Ann Walker could make out two distinct women’s voices around her as she lay with her eyes closed on the hard pavement. They weren’t exactly yelling at each other, but there was an edge of frustration to their words. She didn’t think she knew the voices, why would she? She’d only been in London a few weeks, and apart from a few of her cousin Catherine’s friends, she hadn’t really met anyone. No, there was no reason to know the voices surrounding her, only one of them kept saying her name repeatedly and the other sounded so familiar.
Trying to place that voice was the least of her problems though. First of all she needed to figure out why she was laying on the floor, and if she could actually get up. She opened her eyes slowly and blinked a few times trying to bring everything into focus. She could make out what looked like the beams of a bridge. That’s right. She had been on Tower Bridge looking out over the River Thames and then she thinks she was hit by something, or someone.
She could hear the sounds of traffic passing on her left. She must still be on the bridge. Horizontal, but definitely on the bridge. She surmised the bodiless voices were behind her since she still couldn’t see them. It was still just a lot of words she couldn’t fully understand with the occasional ‘Ann’ thrown in. She wished they’d wait till she was vertical before they started yelling at her.
She wasn’t numb, she could definitely feel the soreness in her backside, which she presumed she must have landed on before taking her current position. She was infinitely grateful that she had decided to wear her cropped jeans and a light t-shirt rather than a dress despite the warm summer weather. Much more suited to lying on the ground. She felt winded, like the air had been knocked out of her but she didn’t feel any pain in her head so she didn’t think she’d hit it, for which she was grateful. She could worry about whatever germs London streets were riddled with later. She wriggled her fingers and toes. Yes, all still present and moving. Again another good sign.
The voices were still arguing over her but they hadn’t noticed she’d opened her eyes so she decided now was as good a time as any to try and get up. She took a deep breath and slowly tried to lift herself up on her elbows. Immediately she regretted that decision as the blood rushed from her head making her feel light-headed. She felt herself slumping to the ground when a strong pair of hands swooped up to cradle her head and lay it back down in what must be their lap.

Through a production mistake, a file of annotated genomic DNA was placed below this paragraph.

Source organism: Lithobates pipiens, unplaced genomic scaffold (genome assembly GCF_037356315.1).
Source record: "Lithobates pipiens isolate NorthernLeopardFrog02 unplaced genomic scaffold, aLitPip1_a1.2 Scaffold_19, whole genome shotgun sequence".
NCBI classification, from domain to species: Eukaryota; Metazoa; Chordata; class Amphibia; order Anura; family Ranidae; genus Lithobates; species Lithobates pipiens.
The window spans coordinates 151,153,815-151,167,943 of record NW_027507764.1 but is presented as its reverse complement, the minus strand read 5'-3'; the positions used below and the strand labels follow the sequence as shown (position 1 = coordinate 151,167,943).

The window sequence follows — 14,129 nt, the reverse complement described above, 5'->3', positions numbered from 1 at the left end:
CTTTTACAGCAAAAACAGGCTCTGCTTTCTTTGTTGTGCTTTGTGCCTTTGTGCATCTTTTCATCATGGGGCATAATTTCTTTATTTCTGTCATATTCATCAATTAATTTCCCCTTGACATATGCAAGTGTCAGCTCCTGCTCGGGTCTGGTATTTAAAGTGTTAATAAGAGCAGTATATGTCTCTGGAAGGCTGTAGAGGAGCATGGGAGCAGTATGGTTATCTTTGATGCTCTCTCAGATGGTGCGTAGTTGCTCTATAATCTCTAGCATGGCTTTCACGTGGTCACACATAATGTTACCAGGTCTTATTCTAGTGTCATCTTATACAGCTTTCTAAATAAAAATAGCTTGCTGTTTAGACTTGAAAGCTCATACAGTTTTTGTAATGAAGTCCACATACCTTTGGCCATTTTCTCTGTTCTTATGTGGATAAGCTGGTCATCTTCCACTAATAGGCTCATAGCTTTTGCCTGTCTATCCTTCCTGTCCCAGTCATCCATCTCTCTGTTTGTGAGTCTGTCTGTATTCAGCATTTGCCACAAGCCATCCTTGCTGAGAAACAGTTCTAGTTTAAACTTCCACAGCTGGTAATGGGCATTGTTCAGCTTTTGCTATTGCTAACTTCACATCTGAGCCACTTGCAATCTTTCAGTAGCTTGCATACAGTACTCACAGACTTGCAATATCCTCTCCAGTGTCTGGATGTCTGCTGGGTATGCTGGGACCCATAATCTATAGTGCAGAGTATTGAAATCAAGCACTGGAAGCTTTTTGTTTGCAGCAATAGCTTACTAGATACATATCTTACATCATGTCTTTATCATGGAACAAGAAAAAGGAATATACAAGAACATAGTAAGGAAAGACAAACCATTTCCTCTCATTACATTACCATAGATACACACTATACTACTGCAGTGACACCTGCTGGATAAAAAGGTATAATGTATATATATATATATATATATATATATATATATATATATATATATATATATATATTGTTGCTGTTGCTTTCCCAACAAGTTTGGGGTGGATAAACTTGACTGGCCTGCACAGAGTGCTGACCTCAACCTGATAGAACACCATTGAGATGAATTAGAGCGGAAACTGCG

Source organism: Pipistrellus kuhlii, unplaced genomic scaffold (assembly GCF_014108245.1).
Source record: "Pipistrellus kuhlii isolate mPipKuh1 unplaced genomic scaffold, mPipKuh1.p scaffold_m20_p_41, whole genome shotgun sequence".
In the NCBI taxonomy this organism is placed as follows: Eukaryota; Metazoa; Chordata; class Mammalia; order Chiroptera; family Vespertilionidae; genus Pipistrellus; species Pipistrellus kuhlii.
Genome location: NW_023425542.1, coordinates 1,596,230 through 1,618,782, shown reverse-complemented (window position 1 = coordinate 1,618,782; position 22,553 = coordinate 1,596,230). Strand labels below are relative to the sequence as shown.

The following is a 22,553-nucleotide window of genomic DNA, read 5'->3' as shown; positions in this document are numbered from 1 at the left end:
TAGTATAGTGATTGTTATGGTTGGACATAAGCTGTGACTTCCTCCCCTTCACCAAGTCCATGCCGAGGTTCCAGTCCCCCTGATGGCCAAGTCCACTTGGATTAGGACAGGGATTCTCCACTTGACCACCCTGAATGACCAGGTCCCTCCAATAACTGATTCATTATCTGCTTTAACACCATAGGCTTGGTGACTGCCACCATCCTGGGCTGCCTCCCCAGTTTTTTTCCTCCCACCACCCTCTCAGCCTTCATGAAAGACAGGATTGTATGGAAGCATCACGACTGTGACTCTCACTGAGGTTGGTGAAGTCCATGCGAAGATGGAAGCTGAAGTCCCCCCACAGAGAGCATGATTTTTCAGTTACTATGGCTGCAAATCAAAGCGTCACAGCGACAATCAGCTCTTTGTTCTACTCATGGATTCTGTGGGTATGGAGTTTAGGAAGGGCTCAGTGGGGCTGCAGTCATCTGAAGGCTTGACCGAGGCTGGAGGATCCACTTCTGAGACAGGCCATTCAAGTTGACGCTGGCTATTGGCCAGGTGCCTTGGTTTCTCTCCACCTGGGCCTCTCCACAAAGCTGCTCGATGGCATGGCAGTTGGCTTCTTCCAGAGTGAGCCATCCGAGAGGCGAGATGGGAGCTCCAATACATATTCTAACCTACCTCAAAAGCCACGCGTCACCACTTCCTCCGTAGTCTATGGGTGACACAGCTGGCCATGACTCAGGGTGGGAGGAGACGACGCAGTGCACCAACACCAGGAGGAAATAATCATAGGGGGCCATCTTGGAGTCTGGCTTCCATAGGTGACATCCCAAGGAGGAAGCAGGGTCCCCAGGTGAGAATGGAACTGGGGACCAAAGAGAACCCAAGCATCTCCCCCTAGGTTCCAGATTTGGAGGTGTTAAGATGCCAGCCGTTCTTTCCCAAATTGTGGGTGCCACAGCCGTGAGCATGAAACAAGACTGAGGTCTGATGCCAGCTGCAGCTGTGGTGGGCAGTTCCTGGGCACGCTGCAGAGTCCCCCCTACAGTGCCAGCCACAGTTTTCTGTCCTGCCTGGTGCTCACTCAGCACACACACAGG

“Best not try that for a bit, hmm.” It was the kinder voice, the vaguely familiar one. Ann liked this person better, probably because they hadn’t been shouting her name at her. She still didn’t know why that was. Ann opened her eyes again to look at who the voice belonged to but could only see the underside of her saviour’s jaw. Even in her muddled state she could see how strong it was. It matched the firm hands that were holding her head ever so gently, as though she might break.
When she spoke to the other woman there was still a hint of frustration, “We need to make sure she’s alright. I can’t just leave her here like this.” Ann felt a soft hand stroke her forehead, instantly making her feel better.
The moment was stolen away by the other woman’s much harsher tone, she started yelling at her again, “Anne! We can’t be seen here.” There was a strong emphasis on the “we” that even Ann in her slightly dizzy state recognised. She didn’t know who any of these women were let alone why she shouldn’t be seen with them.
“Then you should leave Mariana!” Was the curt reply from the woman whose lap her head lay in. “Heaven forbid you ever be seen with me.” Ann sensed more hurt in that sentence than the woman had probably wanted to convey. She wished she could see her face but all she could see apart from that exquisite jawline was the woman’s neck framed by shoulder length chestnut hair, and the top of what she was sure to be a perfectly tailored black button up beneath a black blazer. Dashing but impractical for the warm sunshine beating down on them.
“Freddy don’t be like that.” The shouty woman’s tone had softened too. But who was Freddy? Ann thought to herself maybe she had actually hit her head, or perhaps it was the incredibly hypnotic touches of the fingertips on her scalp and the scent of sandalwood and was that lime that she could smell? Take away the lying down on a pavement part, Ann thought she could happily spend an afternoon like this.